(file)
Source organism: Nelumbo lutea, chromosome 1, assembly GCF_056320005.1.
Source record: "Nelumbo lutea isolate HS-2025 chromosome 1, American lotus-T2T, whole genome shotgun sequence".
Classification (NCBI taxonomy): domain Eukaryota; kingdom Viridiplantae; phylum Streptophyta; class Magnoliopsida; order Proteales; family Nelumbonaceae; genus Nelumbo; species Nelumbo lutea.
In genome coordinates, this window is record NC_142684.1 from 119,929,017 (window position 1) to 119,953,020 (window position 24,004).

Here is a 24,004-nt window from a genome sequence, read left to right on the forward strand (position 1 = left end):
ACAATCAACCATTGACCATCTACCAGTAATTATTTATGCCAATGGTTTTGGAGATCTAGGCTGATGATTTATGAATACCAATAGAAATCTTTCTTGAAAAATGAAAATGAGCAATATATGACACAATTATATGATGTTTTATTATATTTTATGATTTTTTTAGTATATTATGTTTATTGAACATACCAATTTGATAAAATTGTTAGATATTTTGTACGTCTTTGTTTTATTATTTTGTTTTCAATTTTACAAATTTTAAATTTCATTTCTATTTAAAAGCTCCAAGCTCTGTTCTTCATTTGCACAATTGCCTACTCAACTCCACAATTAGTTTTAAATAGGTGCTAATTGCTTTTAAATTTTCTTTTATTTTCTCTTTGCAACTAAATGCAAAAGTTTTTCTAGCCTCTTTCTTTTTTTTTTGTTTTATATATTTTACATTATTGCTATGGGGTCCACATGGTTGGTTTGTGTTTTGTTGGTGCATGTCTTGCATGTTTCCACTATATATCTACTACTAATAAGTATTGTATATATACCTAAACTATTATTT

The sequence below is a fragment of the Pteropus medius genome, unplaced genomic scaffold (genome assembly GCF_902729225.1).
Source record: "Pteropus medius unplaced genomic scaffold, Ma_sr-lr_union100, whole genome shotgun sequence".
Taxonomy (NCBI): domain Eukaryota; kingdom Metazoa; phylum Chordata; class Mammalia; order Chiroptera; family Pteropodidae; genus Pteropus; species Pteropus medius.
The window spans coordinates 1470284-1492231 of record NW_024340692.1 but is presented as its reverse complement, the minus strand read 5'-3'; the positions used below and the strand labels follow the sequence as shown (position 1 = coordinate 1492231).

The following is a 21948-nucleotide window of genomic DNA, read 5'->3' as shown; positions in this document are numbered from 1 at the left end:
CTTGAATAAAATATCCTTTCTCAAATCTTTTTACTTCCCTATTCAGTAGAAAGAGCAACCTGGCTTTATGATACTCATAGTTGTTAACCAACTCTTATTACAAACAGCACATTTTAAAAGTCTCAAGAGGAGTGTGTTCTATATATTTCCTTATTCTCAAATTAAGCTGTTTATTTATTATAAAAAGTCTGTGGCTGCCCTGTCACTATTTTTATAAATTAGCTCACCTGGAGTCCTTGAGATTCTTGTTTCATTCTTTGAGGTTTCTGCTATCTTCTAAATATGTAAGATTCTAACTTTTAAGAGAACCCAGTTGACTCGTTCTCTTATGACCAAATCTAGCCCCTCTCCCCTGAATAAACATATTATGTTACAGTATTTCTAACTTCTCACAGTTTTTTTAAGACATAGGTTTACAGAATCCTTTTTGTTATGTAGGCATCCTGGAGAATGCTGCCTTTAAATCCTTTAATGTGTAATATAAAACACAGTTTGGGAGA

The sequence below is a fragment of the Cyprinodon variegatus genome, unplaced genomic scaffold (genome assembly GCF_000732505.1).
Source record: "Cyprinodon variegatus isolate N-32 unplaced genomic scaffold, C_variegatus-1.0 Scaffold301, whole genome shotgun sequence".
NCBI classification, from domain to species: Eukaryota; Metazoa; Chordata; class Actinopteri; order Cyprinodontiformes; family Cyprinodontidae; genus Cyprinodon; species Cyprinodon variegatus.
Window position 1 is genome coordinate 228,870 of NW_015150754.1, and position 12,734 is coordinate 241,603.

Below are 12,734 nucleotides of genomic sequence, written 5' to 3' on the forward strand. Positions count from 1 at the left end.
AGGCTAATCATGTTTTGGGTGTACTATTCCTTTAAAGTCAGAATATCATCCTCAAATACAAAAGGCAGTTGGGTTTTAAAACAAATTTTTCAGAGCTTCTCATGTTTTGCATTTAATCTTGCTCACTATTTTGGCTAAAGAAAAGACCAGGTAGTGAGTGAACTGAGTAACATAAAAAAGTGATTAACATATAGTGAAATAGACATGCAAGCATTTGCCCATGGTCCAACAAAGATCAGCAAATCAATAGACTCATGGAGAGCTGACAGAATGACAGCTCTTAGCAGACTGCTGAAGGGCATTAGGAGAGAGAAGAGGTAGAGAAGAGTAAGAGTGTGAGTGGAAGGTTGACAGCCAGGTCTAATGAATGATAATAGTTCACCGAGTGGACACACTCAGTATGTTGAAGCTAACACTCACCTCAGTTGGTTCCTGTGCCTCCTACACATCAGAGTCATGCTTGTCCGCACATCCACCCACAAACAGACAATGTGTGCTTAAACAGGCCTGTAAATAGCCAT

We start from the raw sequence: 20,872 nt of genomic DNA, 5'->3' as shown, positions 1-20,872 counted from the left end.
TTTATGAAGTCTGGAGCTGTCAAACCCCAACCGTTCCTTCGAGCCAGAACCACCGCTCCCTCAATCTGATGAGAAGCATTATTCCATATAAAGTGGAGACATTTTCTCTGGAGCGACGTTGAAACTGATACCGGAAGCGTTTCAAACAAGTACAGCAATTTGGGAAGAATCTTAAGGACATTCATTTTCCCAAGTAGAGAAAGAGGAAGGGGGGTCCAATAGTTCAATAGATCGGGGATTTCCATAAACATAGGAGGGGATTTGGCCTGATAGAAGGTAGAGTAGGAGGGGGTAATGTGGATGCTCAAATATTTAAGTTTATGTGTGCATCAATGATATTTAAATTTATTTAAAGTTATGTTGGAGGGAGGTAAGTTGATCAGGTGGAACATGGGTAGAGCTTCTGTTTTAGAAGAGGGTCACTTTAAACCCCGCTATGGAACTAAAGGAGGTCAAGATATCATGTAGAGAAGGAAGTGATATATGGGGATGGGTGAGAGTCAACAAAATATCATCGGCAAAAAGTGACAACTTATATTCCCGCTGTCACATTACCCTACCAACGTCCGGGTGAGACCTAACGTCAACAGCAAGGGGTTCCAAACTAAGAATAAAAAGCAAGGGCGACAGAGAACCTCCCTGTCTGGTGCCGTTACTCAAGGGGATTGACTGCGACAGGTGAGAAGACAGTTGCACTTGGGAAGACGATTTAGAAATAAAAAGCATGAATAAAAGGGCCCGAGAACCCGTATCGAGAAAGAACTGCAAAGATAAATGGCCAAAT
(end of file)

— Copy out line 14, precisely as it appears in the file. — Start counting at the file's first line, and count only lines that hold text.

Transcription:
Source record: "Cyprinodon variegatus isolate N-32 unplaced genomic scaffold, C_variegatus-1.0 Scaffold301, whole genome shotgun sequence".